Ballyminane Flour comes from Uncle Aidan’s Authentic Stone Ground Flour which is ground at Ballyminane Mills, an authentic water mill located in Ballindaggin, Co. Wexford.

Telephone: (087) 6837789   Website: www.ballyminanemills.com

White Soda Bread and Scones

 Soda bread only takes 2 or 3 minutes to make and 30 – 40 minutes to bake. It is certainly another of my ‘great convertibles’. We have had the greatest fun experimenting with different variations and uses.  It’s also great with olives, sun dried tomatoes or caramelized onions added, so the possibilities are endless for the hitherto humble soda bread.

 

1 lb (450g/4 cups) white flour, preferably unbleached

1 level teaspoon/1/2 American teaspoon salt

1 level teaspoon/1/2 American teaspoon breadsoda

sour milk or buttermilk to mix – 12-14fl oz (350-400ml/1 1/2 – 1 3/4 cups) approx.

First fully preheat your oven to 230ºC/450ºF/Gas Mark 8.

Sieve the dry ingredients. Make a well in the centre.  Pour most of the milk in at once. Using one hand, mix in the flour from the sides of the bowl, adding more milk if necessary. The dough should be softish, not too wet and sticky. When it all comes together, turn it out onto a well floured worked surface.  WASH AND DRY YOUR HANDS.  Tidy it up and flip over gently.  Pat the dough into a round about 1 1/2 inches (2.5cm) deep and cut a cross on it to let the fairies out! Let the cuts go over the sides of the bread to make sure of this. Bake in a hot oven, 230ºC/450ºF/Gas Mark 8 for 15 minutes, then turn down the oven to 200ºC/400ºF/Gas Mark 6 for 30 minutes or until cooked. If you are in doubt, tap the bottom of the bread: if it is cooked it will sound hollow.

 

Cheddar Cheese Soda Bread

Egg wash the surface of the bread, mark into 6-8 wedges.  Scatter with 4oz (110g) grated cheddar cheese and bake as above.

White Soda Scones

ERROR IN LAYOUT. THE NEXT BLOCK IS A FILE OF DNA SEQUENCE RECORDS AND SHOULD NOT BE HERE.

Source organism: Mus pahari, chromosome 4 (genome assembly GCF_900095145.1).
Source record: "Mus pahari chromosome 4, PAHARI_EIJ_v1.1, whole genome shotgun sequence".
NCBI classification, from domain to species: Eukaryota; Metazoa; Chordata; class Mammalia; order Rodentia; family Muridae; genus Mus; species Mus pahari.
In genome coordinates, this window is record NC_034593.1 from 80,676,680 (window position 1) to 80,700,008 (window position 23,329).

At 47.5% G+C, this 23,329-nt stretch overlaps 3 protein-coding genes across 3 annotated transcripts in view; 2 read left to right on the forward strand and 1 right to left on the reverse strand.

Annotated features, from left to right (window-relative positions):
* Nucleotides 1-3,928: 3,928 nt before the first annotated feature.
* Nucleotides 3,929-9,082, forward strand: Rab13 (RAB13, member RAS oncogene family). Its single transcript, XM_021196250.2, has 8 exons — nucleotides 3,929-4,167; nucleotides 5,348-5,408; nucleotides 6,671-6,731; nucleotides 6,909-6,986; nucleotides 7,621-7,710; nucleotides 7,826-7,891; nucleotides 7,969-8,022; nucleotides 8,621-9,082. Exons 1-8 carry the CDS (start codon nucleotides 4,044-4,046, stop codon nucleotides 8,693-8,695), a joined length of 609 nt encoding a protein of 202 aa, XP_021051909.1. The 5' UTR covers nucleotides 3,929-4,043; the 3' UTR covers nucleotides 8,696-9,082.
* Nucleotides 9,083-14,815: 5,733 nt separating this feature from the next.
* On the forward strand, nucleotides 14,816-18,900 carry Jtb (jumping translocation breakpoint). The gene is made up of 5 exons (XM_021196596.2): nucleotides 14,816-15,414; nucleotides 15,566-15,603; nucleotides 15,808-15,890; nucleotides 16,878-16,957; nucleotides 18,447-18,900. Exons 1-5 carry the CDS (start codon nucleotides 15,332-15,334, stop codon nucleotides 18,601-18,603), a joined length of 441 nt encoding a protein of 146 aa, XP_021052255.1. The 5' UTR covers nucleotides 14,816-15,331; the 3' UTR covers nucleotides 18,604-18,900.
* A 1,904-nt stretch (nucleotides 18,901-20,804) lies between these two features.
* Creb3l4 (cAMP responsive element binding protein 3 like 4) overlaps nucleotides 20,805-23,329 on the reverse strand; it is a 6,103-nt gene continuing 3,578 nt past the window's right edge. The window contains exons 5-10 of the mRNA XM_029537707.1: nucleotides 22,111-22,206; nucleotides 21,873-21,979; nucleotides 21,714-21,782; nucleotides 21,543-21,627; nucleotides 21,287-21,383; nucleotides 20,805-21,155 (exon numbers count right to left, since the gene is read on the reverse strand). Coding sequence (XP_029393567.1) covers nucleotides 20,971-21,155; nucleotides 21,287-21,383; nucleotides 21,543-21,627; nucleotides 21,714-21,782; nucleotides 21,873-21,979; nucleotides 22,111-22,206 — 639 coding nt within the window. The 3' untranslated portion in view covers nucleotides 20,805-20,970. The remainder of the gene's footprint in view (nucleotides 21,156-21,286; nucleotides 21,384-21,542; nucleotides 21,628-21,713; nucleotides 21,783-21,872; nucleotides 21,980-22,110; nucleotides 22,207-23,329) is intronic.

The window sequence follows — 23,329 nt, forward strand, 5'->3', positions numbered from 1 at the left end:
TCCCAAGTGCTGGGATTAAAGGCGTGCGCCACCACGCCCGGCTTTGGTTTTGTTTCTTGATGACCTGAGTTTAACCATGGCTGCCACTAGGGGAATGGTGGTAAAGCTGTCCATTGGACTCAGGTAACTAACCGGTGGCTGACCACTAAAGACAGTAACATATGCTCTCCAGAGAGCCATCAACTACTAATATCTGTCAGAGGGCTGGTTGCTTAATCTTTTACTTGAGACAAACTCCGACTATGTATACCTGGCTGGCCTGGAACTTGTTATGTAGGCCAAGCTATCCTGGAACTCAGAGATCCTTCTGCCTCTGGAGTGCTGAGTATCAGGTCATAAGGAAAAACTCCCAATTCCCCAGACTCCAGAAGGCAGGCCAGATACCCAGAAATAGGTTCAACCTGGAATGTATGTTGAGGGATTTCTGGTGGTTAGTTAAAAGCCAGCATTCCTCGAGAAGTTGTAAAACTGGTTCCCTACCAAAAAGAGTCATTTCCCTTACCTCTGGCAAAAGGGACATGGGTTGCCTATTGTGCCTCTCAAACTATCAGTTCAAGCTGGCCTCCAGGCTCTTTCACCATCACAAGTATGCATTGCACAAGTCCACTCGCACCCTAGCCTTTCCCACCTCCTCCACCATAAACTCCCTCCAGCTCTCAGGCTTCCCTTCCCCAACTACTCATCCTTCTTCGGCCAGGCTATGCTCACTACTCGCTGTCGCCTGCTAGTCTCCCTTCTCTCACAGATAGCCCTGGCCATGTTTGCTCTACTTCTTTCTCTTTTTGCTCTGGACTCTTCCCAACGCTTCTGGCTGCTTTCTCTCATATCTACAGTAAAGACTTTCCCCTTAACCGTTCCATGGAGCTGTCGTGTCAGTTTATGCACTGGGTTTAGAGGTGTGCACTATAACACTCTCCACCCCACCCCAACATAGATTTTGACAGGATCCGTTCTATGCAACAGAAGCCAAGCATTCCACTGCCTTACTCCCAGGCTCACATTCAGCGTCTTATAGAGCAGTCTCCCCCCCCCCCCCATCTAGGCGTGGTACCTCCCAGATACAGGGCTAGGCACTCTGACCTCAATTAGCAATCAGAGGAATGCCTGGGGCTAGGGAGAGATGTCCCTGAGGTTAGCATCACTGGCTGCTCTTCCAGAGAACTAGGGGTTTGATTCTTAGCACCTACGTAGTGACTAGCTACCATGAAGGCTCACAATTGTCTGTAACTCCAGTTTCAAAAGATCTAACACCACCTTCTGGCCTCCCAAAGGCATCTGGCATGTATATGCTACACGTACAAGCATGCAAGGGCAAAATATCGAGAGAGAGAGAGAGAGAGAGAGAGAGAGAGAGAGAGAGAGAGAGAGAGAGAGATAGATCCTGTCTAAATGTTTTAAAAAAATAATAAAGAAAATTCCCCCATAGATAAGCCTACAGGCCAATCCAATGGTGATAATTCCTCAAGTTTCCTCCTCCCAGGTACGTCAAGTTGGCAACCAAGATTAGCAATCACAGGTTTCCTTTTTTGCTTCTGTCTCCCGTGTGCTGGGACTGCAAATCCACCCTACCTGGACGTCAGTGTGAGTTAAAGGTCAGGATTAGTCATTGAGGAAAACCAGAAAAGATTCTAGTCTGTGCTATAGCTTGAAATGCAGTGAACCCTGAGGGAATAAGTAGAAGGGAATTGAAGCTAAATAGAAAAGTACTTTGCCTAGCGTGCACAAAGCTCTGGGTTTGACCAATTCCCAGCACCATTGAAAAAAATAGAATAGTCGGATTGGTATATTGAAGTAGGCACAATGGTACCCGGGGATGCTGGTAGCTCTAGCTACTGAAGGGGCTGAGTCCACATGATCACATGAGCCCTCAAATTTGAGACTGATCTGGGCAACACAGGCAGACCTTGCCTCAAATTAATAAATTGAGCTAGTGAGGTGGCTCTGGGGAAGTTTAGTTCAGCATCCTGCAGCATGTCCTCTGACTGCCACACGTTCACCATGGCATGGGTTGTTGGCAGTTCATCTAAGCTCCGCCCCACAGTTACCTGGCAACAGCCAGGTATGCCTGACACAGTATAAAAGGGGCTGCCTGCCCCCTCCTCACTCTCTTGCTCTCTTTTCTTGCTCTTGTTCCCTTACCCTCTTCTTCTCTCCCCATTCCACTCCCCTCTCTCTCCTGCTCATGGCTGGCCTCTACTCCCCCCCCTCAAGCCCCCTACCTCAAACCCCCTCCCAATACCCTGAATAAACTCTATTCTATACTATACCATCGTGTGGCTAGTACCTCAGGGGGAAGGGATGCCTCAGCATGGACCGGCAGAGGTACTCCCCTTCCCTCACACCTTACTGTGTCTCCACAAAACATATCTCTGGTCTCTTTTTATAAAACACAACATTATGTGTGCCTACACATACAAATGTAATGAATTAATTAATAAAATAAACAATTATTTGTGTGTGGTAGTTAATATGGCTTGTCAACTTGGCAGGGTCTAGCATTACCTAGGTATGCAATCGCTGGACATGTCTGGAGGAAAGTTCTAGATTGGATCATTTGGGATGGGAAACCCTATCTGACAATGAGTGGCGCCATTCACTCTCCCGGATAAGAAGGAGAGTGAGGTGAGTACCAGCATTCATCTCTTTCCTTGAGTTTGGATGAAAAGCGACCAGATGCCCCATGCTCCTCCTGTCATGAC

Make the dough as above but flatten the dough into a round 1 inch (2.5cm) deep approx. Cut into scones. Cook for 20 minutes approx. in a hot oven (see above).

 

Basic Brown Soda Bread

This is a more modern version of Soda Bread, couldn’t be simpler, just mix and pour into a well-greased tin.  This bread keeps very well for several days and is also great toasted.

Makes 1 loaf or 3 small loaves

 

400g (14ozs/2 1/2 cups) Ballyminane stone ground wholemeal flour or a wholemeal flour of your choice

75g (3ozs/3/4 cup) white flour, preferably unbleached

1 teaspoon salt

1 level teaspoon (1/2 American teaspoon) bread soda, sieved (Bicarbonate of Soda/Baking Soda)

1 egg, preferably free range

1 tablespoon (1 American tablespoon + 1 teaspoon) arachide or sunflower oil, unscented

1 teaspoon honey or treacle

425ml (15fl ozs/scant 2 cups) buttermilk or sourmilk approx.

 

sunflower or sesame seeds (optional)

 

Loaf tin 23×12.5x5cm (9x5x2in) OR 3 small loaf tins 5.75 inches (14.6cm) x 3 inches (7.62cm)

Preheat oven to 200ºC/400ºF/Gas Mark 6.

 

Put all the dry ingredients including the sieved bread soda into a large bowl, mix well. Whisk the egg, add the oil and honey and buttermilk. Make a well in the centre of the dry ingredients and pour in all the liquid, mix well and add more buttermilk if necessary. The mixture should be soft and slightly sloppy, pour into an oiled tin or tins. Sprinkle some sunflower or sesame seeds on the top. Bake for 60 minutes approximately (45-50 minutes for small loaf tins), or until the bread is nice and crusty and sounds hollow when tapped. Cool on a wire rack.

Seedy Bread

Add 1 tablespoon (1 American tablespoon + 1 teaspoon) of sunflower seeds, 1 tablespoon (1 American tablespoon + 1 teaspoon) of sesame seeds, 1 tablespoon (1 American tablespoon + 1 teaspoon) of pumpkin seeds, 1 tablespoon (1 American tablespoon + 1 teaspoon) of kibbled wheat to the dry ingredients. Keep a mixture to scatter over the top.

Note: Ballyminane flour comes from Uncle Aidan’s Authentic Stone Ground Flour which is ground at Ballyminane Mills, an authentic water mill located in Ballindaggin, Co. Wexford.

Telephone: (087) 6837789

Website: www.ballyminanemills.com

Note

The quantity of buttermilk can vary depending on thickness.  Add 1-2 tablespoons of cream to low-fat buttermilk (optional).

 

Yufka – Turkish Flatbread

Bread is a staple in Turkey as in so many cultures.  According to the Koran, bread was sent to earth by God’s command, hence it is revered and not a crumb should be wasted.  There are many delicious ways to use up stale bread but I rarely have any over to experiment with.

Makes 8

110g (4oz/1 cup) strong white flour

110g (4oz/1 cup) plain white flour

50g (2oz/1/2 cup) wholemeal flour

1 scant teaspoon salt

200-225ml (7-8 fl oz/1 cup) warm water

Mix all the flours and the salt together in a bowl, add the warm water, mix to a dough and knead well for just a few minutes.  Shape into a roll, divide in 8 pieces, cover and leave to rest for at least 30 minutes – 45 would be better (however I sometimes cook it straight away).

Roll each piece of dough into a thin round, no more than 8mm (1/3 inch) in thickness.